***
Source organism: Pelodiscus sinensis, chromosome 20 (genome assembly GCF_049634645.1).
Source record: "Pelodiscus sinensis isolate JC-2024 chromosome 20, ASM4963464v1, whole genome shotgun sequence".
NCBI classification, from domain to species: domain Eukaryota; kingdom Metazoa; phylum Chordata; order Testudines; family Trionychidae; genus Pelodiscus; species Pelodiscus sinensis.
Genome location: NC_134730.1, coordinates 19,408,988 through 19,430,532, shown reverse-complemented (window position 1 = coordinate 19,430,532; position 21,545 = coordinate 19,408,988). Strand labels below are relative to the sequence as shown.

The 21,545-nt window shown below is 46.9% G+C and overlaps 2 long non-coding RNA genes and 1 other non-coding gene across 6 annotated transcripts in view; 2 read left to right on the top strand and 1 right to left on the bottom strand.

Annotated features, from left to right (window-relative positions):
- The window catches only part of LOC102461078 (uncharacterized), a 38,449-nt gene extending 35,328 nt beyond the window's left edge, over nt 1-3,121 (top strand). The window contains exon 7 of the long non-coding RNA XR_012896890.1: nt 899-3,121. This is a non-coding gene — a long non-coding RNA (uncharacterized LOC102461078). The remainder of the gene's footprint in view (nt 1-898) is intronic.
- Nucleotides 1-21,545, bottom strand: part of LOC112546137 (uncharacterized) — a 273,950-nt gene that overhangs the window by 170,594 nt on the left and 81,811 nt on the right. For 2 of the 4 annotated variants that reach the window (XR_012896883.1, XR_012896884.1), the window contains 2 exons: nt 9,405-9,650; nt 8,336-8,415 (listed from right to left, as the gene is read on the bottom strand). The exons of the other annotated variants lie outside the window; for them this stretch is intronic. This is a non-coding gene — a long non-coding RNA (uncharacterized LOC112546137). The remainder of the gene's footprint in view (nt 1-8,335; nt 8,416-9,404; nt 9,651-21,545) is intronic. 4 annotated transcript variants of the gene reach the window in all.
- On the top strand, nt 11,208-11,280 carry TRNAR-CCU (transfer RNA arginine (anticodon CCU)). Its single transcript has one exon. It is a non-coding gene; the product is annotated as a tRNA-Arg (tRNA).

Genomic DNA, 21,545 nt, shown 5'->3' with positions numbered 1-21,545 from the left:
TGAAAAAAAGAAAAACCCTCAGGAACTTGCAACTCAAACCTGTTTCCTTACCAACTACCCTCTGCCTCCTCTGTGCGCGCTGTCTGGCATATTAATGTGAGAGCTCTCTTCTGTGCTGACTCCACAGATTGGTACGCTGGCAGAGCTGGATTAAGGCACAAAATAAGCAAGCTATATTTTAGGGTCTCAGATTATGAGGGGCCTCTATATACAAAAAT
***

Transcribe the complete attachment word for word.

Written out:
Source organism: Pelodiscus sinensis, chromosome 20 (genome assembly GCF_049634645.1).
Source record: "Pelodiscus sinensis isolate JC-2024 chromosome 20, ASM4963464v1, whole genome shotgun sequence".
NCBI classification, from domain to species: domain Eukaryota; kingdom Metazoa; phylum Chordata; order Testudines; family Trionychidae; genus Pelodiscus; species Pelodiscus sinensis.
Genome location: NC_134730.1, coordinates 19,408,988 through 19,430,532, shown reverse-complemented (window position 1 = coordinate 19,430,532; position 21,545 = coordinate 19,408,988). Strand labels below are relative to the sequence as shown.

The 21,545-nt window shown below is 46.9% G+C and overlaps 2 long non-coding RNA genes and 1 other non-coding gene across 6 annotated transcripts in view; 2 read left to right on the top strand and 1 right to left on the bottom strand.

Annotated features, from left to right (window-relative positions):
- The window catches only part of LOC102461078 (uncharacterized), a 38,449-nt gene extending 35,328 nt beyond the window's left edge, over nt 1-3,121 (top strand). The window contains exon 7 of the long non-coding RNA XR_012896890.1: nt 899-3,121. This is a non-coding gene — a long non-coding RNA (uncharacterized LOC102461078). The remainder of the gene's footprint in view (nt 1-898) is intronic.
- Nucleotides 1-21,545, bottom strand: part of LOC112546137 (uncharacterized) — a 273,950-nt gene that overhangs the window by 170,594 nt on the left and 81,811 nt on the right. For 2 of the 4 annotated variants that reach the window (XR_012896883.1, XR_012896884.1), the window contains 2 exons: nt 9,405-9,650; nt 8,336-8,415 (listed from right to left, as the gene is read on the bottom strand). The exons of the other annotated variants lie outside the window; for them this stretch is intronic. This is a non-coding gene — a long non-coding RNA (uncharacterized LOC112546137). The remainder of the gene's footprint in view (nt 1-8,335; nt 8,416-9,404; nt 9,651-21,545) is intronic. 4 annotated transcript variants of the gene reach the window in all.
- On the top strand, nt 11,208-11,280 carry TRNAR-CCU (transfer RNA arginine (anticodon CCU)). Its single transcript has one exon. It is a non-coding gene; the product is annotated as a tRNA-Arg (tRNA).

Genomic DNA, 21,545 nt, shown 5'->3' with positions numbered 1-21,545 from the left:
TGAAAAAAAGAAAAACCCTCAGGAACTTGCAACTCAAACCTGTTTCCTTACCAACTACCCTCTGCCTCCTCTGTGCGCGCTGTCTGGCATATTAATGTGAGAGCTCTCTTCTGTGCTGACTCCACAGATTGGTACGCTGGCAGAGCTGGATTAAGGCACAAAATAAGCAAGCTATATTTTAGGGTCTCAGATTATGAGGGGCCTCTATATACAAAAAT